The strong influence that media have on the public shapes how most people think about social issues. One social reality receiving mixed portrayals is an addiction to substances. Media narratives on addiction play a critical role in defining and interpreting substance use disorders. From one end, the media promotes stigma by depicting people with substance use disorder as victims of depravity. On the other, glamorizes addiction through the lives of celebrities and personalities most people look up to.
Morality and Addiction
Use and abuse of drugs are often met with contempt and ridicule in media narratives. The media often takes the negative and condemnatory perspective concerning problematic use. Perhaps you already recognize the facts behind this media narrative. The devastating consequences of drugs make up a large part of the narrative that the media perpetuates about addiction. In that narrative, the media perceives addiction as a consequence of depravity in the society. This supports the prejudices that consider substance use disorders a problem predominantly confined to lower socio-economic groups.
Is There any Truth in the Morality Narrative?
Statistical evidence offers support to media narratives that link drugs to social vices. It would be easier to find a rundown neighborhood full of people struggling with substance addiction than an affluent one. However, how effective are media portrayals of this concerning informing the public about addiction?
Portraying addiction as a moral failing of the lower class undermines the fact that anyone from any socio-economic background and level of moral standards can fall victim to the condition. This flaw in the media narrative thus leads to stigmatization of the affected.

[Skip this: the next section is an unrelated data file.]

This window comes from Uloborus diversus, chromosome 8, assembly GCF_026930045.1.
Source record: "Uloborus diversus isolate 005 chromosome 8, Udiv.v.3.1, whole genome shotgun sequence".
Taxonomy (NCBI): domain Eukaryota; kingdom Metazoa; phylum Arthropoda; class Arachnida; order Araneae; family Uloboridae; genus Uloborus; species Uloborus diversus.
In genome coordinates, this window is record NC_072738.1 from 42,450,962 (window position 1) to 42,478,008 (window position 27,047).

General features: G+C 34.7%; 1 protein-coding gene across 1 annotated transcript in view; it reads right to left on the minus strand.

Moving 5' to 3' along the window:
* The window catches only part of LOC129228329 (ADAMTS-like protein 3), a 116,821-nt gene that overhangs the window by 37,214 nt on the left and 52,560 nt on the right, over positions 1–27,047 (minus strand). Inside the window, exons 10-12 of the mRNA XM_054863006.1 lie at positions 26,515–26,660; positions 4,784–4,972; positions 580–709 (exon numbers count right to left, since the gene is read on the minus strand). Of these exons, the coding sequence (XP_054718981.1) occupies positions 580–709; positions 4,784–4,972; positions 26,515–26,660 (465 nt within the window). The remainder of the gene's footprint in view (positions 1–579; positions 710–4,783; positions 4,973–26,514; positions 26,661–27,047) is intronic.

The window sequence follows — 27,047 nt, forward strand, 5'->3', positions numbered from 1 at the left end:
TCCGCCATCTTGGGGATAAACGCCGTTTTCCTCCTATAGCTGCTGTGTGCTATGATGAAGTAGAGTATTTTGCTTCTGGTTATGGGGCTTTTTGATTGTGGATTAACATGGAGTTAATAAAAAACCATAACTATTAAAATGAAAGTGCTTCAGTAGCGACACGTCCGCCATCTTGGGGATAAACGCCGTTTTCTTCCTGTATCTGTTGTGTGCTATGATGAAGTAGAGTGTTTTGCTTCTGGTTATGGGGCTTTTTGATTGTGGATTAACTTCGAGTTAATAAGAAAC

To challenge this media narrative, consider substance use disorder a health problem rather than a product of wickedness and depravity.
The Glamor in Addiction
In our fast-paced pop-culture, drugs continue to receive more widespread attention than before – but for the wrong reasons. Rather than musicians speaking against drugs, more music videos are involving alcohol and marijuana at an increasing number.
The media perpetuates the alternative narrative that “transformation” from hopeless addiction to therapeutic recovery back to “health” embodies the valor associated with beating addiction. It is dissembling that the media condemns addiction on one end and glamorizes it on the other. Drugs have become commonplace in pop music and that the tacit endorsement of such substances is now mainstream.
However, music is not the only area where drugs are apparent. The popular movie, American Hustle is a fine example of how media glamorizes drug use and drug trafficking. The unabashed media narrative that associates addiction with fame, wealth, and prosperity seems to depict a failing moral compass. The narrative is reinforced further by neoliberalism, which finds “transformation” from addiction a spectacular feat, but in the same vein revels in the pop-culture that precariously leans towards addiction.
Confronting the Glamor Narrative
An attempt to change culture is no easy feat. Glamorizing addiction is part of pop-culture in the world today, thus to change that narrative is to change the culture.
With the influence that media has on public perception, it is clear the narrative shapes part of the knowledge and attitudes that most people have towards drugs. By weakening the moral compass concerning drugs, the reach and impression of media mean more young people are getting involved in drug use and abuse partly because of their admiration of the “pop-star lifestyle”.
The glamorization of the transformation from addiction to recovery also downplays the process of addiction treatment. Seldom does the media portray the severity of addiction and its consequences on individual health. In doing this, young people do not get a clear picture of addiction. This leads to an increase in young people reporting addiction to substances.
The motivation behind glamorizing drug use and addiction seems to be a moral failing that requires social redress. Pop-culture impresses hard on the decision of many young people to use drugs while the media perpetuates a narrative that reinforces misleading understanding and opinions about those drugs. As a result, the continuation of the narrative is bound to worsen substance use disorders among young people.